3. ? 3.03.13.2 Facciola. S. Cornucopia - A Source Book of Edible Plants. Kampong Publications ISBN 0-9628087-0-9 (1990-00-00)
    4. ? 4.04.14.24.34.44.54.64.7 Huxley. A. The New RHS Dictionary of Gardening. 1992. MacMillan Press ISBN 0-333-47494-5 (1992-00-00)
    5. ? 5.05.15.25.35.4 Uphof. J. C. Th. Dictionary of Economic Plants. Weinheim (1959-00-00)
    6. ? 6.06.1 Usher. G. A Dictionary of Plants Used by Man. Constable ISBN 0094579202 (1974-00-00)
    7. ? 7.07.1 Howes. F. N. Vegetable Gums and Resins. Faber ()
    8. ? 8.08.18.28.3 Hill. A. F. Economic Botany. The Maple Press (1952-00-00)
    9. ? 9.09.19.29.39.4 Sargent. C. S. Manual of the Trees of N. America. Dover Publications Inc. New York. ISBN 0-486-20278-X (1965-00-00)
    10. ? 10.010.110.210.310.410.510.6 Lust. J. The Herb Book. Bantam books ISBN 0-553-23827-2 (1983-00-00)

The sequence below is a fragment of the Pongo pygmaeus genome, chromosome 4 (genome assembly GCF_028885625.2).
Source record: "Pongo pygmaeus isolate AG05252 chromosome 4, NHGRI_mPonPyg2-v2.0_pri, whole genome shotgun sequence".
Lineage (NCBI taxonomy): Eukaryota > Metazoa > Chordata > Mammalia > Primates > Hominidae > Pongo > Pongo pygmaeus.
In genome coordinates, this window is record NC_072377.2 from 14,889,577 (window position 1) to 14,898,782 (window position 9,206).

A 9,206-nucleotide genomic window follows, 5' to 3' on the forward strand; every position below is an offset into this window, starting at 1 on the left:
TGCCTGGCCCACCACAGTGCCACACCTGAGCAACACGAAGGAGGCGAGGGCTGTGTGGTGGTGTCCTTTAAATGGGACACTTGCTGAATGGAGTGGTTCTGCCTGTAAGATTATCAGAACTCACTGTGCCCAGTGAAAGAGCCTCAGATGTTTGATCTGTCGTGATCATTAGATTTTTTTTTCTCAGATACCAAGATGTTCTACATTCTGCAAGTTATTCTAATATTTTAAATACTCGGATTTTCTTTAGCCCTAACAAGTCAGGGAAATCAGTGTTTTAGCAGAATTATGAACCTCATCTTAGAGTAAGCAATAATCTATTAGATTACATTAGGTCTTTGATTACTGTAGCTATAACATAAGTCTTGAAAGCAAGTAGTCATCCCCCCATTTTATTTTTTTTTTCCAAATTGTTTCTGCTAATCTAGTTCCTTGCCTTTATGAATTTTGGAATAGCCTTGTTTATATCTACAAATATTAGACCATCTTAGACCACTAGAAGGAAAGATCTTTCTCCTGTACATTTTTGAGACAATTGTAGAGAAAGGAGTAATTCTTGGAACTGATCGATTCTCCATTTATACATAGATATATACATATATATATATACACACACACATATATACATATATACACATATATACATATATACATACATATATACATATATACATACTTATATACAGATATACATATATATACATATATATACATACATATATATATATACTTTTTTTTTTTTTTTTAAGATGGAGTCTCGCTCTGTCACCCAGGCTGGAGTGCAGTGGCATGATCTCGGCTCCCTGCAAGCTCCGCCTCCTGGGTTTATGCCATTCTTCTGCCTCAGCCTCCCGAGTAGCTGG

11. ? 11.011.111.211.311.411.5 Moerman. D. Native American Ethnobotany Timber Press. Oregon. ISBN 0-88192-453-9 (1998-00-00)
    12. ? 12.012.1 Shepherd. F.W. Hedges and Screens. Royal Horticultural Society. ISBN 0900629649 (1974-00-00)
    13. ? 13.013.113.213.3 Rushforth. K. Conifers. Christopher Helm ISBN 0-7470-2801-X (1987-00-00)
    14. ? 14.014.114.214.3 Elias. T. The Complete Trees of N. America. Field Guide and Natural History. Van Nostrand Reinhold Co. ISBN 0442238622 (1980-00-00)
    15. ? McMillan-Browse. P. Hardy Woody Plants from Seed. Grower Books ISBN 0-901361-21-6 (1985-00-00)
    16. ? Dirr. M. A. and Heuser. M. W. The Reference Manual of Woody Plant Propagation. Athens Ga. Varsity Press ISBN 0942375009 (1987-00-00)
    17. ? Sheat. W. G. Propagation of Trees, Shrubs and Conifers. MacMillan and Co (1948-00-00)
    18. ? 18.018.118.2 Bean. W. Trees and Shrubs Hardy in Great Britain. Vol 1 - 4 and Supplement. Murray (1981-00-00)
    19. ? Mitchell. A. F. Conifers in the British Isles. HMSO ISBN 0-11-710012-9 (1975-00-00)